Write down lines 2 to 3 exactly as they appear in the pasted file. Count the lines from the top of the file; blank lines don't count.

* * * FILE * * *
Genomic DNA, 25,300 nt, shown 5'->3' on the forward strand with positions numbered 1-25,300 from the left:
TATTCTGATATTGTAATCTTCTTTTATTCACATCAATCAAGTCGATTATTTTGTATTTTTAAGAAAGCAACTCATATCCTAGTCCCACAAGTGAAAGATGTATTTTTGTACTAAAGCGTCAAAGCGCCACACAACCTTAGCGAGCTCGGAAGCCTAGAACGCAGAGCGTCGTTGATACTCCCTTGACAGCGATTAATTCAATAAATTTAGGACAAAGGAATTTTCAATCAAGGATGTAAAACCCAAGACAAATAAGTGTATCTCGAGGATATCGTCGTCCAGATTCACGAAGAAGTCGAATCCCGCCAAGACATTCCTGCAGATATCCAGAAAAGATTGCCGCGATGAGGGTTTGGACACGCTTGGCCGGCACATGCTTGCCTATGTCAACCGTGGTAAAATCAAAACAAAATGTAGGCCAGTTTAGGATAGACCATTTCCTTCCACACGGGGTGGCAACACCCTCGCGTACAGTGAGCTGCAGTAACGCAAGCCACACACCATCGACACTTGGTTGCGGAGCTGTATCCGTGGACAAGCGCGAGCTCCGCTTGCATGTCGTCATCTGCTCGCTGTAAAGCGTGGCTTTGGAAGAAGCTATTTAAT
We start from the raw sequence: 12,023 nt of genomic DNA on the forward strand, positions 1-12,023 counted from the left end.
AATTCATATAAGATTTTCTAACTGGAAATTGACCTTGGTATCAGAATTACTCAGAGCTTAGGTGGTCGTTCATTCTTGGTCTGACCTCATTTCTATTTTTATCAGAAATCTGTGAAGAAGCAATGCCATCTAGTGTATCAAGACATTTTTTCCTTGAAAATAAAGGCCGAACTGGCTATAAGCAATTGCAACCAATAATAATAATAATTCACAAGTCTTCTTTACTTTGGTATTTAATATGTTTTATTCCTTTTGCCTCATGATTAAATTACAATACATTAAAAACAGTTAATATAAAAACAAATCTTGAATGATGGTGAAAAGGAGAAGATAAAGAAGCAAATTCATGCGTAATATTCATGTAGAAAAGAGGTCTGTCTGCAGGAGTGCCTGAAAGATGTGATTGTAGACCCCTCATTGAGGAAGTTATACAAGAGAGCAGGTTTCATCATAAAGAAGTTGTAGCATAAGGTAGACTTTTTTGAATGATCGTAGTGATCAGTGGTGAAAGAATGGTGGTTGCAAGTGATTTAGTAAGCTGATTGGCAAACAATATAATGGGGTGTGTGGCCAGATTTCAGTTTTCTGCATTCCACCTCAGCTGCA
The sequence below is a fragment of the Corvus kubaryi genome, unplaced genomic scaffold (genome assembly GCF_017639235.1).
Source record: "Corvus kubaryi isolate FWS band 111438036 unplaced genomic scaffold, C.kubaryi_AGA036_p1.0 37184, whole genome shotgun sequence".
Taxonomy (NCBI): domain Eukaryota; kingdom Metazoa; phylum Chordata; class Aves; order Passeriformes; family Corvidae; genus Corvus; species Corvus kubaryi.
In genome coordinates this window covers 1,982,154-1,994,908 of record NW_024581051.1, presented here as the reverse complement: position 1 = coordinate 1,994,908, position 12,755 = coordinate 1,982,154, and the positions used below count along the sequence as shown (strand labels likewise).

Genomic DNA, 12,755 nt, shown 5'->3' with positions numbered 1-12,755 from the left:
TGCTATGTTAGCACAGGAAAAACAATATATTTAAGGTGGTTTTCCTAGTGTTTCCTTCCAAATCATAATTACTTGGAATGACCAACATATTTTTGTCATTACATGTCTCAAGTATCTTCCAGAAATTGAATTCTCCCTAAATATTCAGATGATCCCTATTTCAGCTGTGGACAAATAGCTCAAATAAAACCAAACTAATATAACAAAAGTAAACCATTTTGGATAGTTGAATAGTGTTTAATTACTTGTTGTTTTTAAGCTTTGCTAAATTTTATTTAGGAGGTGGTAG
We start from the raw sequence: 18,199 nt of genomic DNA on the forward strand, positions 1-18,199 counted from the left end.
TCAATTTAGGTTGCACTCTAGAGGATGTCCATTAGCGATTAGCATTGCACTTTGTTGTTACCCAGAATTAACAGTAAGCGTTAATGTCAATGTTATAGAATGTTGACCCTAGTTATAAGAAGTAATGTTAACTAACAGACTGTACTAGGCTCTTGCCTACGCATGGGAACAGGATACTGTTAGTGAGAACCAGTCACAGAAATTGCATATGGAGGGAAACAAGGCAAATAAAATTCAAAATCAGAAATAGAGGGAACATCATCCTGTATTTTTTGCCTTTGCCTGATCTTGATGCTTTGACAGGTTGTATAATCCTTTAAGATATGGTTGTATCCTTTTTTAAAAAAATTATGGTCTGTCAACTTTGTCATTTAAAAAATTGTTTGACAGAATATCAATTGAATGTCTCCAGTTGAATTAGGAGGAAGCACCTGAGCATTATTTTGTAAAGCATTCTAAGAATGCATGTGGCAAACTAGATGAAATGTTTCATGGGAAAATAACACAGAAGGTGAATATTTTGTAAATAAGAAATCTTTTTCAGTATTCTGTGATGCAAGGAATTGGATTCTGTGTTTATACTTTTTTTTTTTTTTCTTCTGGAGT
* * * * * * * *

TATTCTGATATTGTAATCTTCTTTTATTCACATCAATCAAGTCGATTATTTTGTATTTTTAAGAAAGCAACTCATATCCTAGTCCCACAAGTGAAAGATGTATTTTTGTACTAAAGCGTCAAAGCGCCACACAACCTTAGCGAGCTCGGAAGCCTAGAACGCAGAGCGTCGTTGATACTCCCTTGACAGCGATTAATTCAATAAATTTAGGACAAAGGAATTTTCAATCAAGGATGTAAAACCCAAGACAAATAAGTGTATCTCGAGGATATCGTCGTCCAGATTCACGAAGAAGTCGAATCCCGCCAAGACATTCCTGCAGATATCCAGAAAAGATTGCCGCGATGAGGGTTTGGACACGCTTGGCCGGCACATGCTTGCCTATGTCAACCGTGGTAAAATCAAAACAAAATGTAGGCCAGTTTAGGATAGACCATTTCCTTCCACACGGGGTGGCAACACCCTCGCGTACAGTGAGCTGCAGTAACGCAAGCCACACACCATCGACACTTGGTTGCGGAGCTGTATCCGTGGACAAGCGCGAGCTCCGCTTGCATGTCGTCATCTGCTCGCTGTAAAGCGTGGCTTTGGAAGAAGCTATTTAAT
We start from the raw sequence: 12,023 nt of genomic DNA on the forward strand, positions 1-12,023 counted from the left end.